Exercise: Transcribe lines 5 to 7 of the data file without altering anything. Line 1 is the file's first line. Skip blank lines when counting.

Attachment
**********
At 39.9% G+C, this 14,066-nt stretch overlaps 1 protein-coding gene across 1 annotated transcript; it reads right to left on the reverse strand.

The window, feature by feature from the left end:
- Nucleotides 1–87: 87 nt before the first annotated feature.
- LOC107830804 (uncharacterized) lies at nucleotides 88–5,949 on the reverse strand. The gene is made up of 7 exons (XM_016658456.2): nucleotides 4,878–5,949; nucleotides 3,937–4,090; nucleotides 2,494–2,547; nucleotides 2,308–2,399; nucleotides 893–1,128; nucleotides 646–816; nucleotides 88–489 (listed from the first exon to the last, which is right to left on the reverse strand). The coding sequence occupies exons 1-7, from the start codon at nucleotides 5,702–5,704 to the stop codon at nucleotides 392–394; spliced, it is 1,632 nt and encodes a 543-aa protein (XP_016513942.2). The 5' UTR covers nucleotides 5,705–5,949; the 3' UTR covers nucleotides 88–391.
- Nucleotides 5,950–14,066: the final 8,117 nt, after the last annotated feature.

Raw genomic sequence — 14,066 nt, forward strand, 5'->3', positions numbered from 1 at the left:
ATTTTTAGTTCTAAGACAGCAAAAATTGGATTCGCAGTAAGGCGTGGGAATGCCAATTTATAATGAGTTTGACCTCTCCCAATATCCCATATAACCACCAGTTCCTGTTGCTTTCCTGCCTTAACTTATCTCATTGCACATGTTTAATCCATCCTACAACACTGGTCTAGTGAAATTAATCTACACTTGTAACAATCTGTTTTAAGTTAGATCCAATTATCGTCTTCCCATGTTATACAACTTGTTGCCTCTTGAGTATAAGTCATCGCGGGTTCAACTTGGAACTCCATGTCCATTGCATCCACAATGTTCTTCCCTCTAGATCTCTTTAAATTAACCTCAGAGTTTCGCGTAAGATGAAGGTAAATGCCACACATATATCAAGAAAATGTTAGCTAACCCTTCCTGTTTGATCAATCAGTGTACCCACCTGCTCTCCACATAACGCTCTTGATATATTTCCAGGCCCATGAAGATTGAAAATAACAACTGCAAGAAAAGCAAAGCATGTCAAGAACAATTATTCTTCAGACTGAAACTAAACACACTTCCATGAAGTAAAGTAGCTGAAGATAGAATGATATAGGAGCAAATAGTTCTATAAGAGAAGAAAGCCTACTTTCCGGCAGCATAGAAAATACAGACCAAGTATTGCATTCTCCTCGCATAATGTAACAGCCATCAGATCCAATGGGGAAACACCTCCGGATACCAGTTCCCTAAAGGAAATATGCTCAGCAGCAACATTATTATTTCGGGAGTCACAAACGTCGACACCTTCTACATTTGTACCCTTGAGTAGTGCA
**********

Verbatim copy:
- Nucleotides 5,950–14,066: the final 8,117 nt, after the last annotated feature.

Raw genomic sequence — 14,066 nt, forward strand, 5'->3', positions numbered from 1 at the left:
ATTTTTAGTTCTAAGACAGCAAAAATTGGATTCGCAGTAAGGCGTGGGAATGCCAATTTATAATGAGTTTGACCTCTCCCAATATCCCATATAACCACCAGTTCCTGTTGCTTTCCTGCCTTAACTTATCTCATTGCACATGTTTAATCCATCCTACAACACTGGTCTAGTGAAATTAATCTACACTTGTAACAATCTGTTTTAAGTTAGATCCAATTATCGTCTTCCCATGTTATACAACTTGTTGCCTCTTGAGTATAAGTCATCGCGGGTTCAACTTGGAACTCCATGTCCATTGCATCCACAATGTTCTTCCCTCTAGATCTCTTTAAATTAACCTCAGAGTTTCGCGTAAGATGAAGGTAAATGCCACACATATATCAAGAAAATGTTAGCTAACCCTTCCTGTTTGATCAATCAGTGTACCCACCTGCTCTCCACATAACGCTCTTGATATATTTCCAGGCCCATGAAGATTGAAAATAACAACTGCAAGAAAAGCAAAGCATGTCAAGAACAATTATTCTTCAGACTGAAACTAAACACACTTCCATGAAGTAAAGTAGCTGAAGATAGAATGATATAGGAGCAAATAGTTCTATAAGAGAAGAAAGCCTACTTTCCGGCAGCATAGAAAATACAGACCAAGTATTGCATTCTCCTCGCATAATGTAACAGCCATCAGATCCAATGGGGAAACACCTCCGGATACCAGTTCCCTAAAGGAAATATGCTCAGCAGCAACATTATTATTTCGGGAGTCACAAACGTCGACACCTTCTACATTTGTACCCTTGAGTAGTGCA